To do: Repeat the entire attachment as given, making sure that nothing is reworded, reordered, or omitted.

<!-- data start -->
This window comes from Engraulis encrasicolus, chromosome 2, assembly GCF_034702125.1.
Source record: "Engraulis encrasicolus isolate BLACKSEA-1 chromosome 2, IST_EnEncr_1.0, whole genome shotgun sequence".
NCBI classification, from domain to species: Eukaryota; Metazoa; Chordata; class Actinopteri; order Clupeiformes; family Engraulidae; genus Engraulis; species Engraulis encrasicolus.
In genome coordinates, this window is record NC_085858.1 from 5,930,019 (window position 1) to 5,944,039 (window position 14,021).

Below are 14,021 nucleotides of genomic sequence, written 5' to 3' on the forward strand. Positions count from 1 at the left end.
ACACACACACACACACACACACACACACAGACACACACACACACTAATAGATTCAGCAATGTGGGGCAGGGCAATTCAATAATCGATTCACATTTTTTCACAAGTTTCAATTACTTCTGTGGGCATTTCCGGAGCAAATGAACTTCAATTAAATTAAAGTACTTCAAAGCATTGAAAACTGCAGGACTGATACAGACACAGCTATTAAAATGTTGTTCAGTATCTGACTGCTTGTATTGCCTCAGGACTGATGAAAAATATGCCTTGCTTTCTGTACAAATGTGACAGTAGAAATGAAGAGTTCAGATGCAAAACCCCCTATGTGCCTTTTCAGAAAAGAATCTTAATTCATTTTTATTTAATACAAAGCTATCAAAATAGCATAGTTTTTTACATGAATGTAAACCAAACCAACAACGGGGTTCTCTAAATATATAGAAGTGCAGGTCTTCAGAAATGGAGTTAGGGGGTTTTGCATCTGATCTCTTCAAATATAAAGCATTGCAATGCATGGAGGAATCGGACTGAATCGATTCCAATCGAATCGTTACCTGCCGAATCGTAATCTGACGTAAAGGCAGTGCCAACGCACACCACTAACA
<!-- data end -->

This window comes from Engraulis encrasicolus, chromosome 2, assembly GCF_034702125.1.
Source record: "Engraulis encrasicolus isolate BLACKSEA-1 chromosome 2, IST_EnEncr_1.0, whole genome shotgun sequence".
NCBI classification, from domain to species: Eukaryota; Metazoa; Chordata; class Actinopteri; order Clupeiformes; family Engraulidae; genus Engraulis; species Engraulis encrasicolus.
In genome coordinates, this window is record NC_085858.1 from 5,930,019 (window position 1) to 5,944,039 (window position 14,021).

Below are 14,021 nucleotides of genomic sequence, written 5' to 3' on the forward strand. Positions count from 1 at the left end.
ACACACACACACACACACACACACACACAGACACACACACACACTAATAGATTCAGCAATGTGGGGCAGGGCAATTCAATAATCGATTCACATTTTTTCACAAGTTTCAATTACTTCTGTGGGCATTTCCGGAGCAAATGAACTTCAATTAAATTAAAGTACTTCAAAGCATTGAAAACTGCAGGACTGATACAGACACAGCTATTAAAATGTTGTTCAGTATCTGACTGCTTGTATTGCCTCAGGACTGATGAAAAATATGCCTTGCTTTCTGTACAAATGTGACAGTAGAAATGAAGAGTTCAGATGCAAAACCCCCTATGTGCCTTTTCAGAAAAGAATCTTAATTCATTTTTATTTAATACAAAGCTATCAAAATAGCATAGTTTTTTACATGAATGTAAACCAAACCAACAACGGGGTTCTCTAAATATATAGAAGTGCAGGTCTTCAGAAATGGAGTTAGGGGGTTTTGCATCTGATCTCTTCAAATATAAAGCATTGCAATGCATGGAGGAATCGGACTGAATCGATTCCAATCGAATCGTTACCTGCCGAATCGTAATCTGACGTAAAGGCAGTGCCAACGCACACCACTAACA